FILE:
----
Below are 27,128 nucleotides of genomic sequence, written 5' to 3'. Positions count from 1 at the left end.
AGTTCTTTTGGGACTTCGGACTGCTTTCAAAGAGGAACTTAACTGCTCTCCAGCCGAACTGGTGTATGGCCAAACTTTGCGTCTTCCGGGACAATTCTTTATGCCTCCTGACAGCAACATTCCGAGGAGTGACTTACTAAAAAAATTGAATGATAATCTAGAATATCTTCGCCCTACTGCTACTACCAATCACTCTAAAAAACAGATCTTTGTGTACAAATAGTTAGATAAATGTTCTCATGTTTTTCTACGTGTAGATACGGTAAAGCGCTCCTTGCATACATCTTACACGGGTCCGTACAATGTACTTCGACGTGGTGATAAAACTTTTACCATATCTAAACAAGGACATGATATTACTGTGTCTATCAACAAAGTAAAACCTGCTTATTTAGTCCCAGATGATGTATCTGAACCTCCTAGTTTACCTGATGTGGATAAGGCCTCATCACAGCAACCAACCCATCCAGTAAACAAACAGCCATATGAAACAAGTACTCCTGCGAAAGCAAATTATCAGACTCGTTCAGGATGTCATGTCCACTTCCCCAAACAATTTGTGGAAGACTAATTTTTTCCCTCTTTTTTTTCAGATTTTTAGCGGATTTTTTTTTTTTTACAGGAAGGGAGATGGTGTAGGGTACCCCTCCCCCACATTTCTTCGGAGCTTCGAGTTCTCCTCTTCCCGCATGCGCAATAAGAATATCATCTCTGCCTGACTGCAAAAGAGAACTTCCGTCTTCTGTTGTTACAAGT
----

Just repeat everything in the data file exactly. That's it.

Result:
Below are 27,128 nucleotides of genomic sequence, written 5' to 3'. Positions count from 1 at the left end.
AGTTCTTTTGGGACTTCGGACTGCTTTCAAAGAGGAACTTAACTGCTCTCCAGCCGAACTGGTGTATGGCCAAACTTTGCGTCTTCCGGGACAATTCTTTATGCCTCCTGACAGCAACATTCCGAGGAGTGACTTACTAAAAAAATTGAATGATAATCTAGAATATCTTCGCCCTACTGCTACTACCAATCACTCTAAAAAACAGATCTTTGTGTACAAATAGTTAGATAAATGTTCTCATGTTTTTCTACGTGTAGATACGGTAAAGCGCTCCTTGCATACATCTTACACGGGTCCGTACAATGTACTTCGACGTGGTGATAAAACTTTTACCATATCTAAACAAGGACATGATATTACTGTGTCTATCAACAAAGTAAAACCTGCTTATTTAGTCCCAGATGATGTATCTGAACCTCCTAGTTTACCTGATGTGGATAAGGCCTCATCACAGCAACCAACCCATCCAGTAAACAAACAGCCATATGAAACAAGTACTCCTGCGAAAGCAAATTATCAGACTCGTTCAGGATGTCATGTCCACTTCCCCAAACAATTTGTGGAAGACTAATTTTTTCCCTCTTTTTTTTCAGATTTTTAGCGGATTTTTTTTTTTTTACAGGAAGGGAGATGGTGTAGGGTACCCCTCCCCCACATTTCTTCGGAGCTTCGAGTTCTCCTCTTCCCGCATGCGCAATAAGAATATCATCTCTGCCTGACTGCAAAAGAGAACTTCCGTCTTCTGTTGTTACAAGT